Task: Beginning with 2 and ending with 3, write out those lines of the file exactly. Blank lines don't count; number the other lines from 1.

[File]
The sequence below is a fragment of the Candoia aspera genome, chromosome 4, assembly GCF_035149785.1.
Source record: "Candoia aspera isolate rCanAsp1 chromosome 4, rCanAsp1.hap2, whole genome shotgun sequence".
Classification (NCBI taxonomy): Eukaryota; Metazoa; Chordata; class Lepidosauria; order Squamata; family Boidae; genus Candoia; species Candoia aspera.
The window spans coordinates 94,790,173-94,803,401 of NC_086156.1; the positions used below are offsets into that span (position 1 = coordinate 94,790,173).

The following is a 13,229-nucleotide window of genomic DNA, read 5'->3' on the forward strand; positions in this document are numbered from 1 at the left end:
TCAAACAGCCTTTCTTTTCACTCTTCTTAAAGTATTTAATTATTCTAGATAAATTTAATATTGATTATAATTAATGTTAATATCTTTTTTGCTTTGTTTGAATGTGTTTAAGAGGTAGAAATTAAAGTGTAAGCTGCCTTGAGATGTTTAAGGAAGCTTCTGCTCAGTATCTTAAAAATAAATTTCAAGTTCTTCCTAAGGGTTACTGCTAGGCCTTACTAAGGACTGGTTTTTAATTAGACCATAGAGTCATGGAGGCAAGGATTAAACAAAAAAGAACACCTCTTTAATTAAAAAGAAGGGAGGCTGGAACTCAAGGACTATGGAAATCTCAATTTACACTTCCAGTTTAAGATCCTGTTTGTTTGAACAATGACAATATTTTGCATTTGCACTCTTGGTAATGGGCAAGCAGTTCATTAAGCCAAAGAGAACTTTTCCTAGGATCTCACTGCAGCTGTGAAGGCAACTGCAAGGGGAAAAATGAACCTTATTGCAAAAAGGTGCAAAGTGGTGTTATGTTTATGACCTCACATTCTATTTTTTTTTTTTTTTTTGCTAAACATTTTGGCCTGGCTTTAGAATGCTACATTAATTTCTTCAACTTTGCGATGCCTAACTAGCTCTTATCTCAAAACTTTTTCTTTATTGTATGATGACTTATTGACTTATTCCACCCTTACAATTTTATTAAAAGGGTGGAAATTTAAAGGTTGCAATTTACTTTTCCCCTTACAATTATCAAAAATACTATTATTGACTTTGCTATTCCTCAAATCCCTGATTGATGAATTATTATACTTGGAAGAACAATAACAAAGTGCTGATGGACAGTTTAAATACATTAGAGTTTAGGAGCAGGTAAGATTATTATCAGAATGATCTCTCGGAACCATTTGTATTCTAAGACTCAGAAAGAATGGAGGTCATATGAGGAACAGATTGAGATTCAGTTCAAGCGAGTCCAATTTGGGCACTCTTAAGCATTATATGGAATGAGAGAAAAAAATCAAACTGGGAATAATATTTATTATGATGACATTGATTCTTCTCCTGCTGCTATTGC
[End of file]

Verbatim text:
Source record: "Candoia aspera isolate rCanAsp1 chromosome 4, rCanAsp1.hap2, whole genome shotgun sequence".
Classification (NCBI taxonomy): Eukaryota; Metazoa; Chordata; class Lepidosauria; order Squamata; family Boidae; genus Candoia; species Candoia aspera.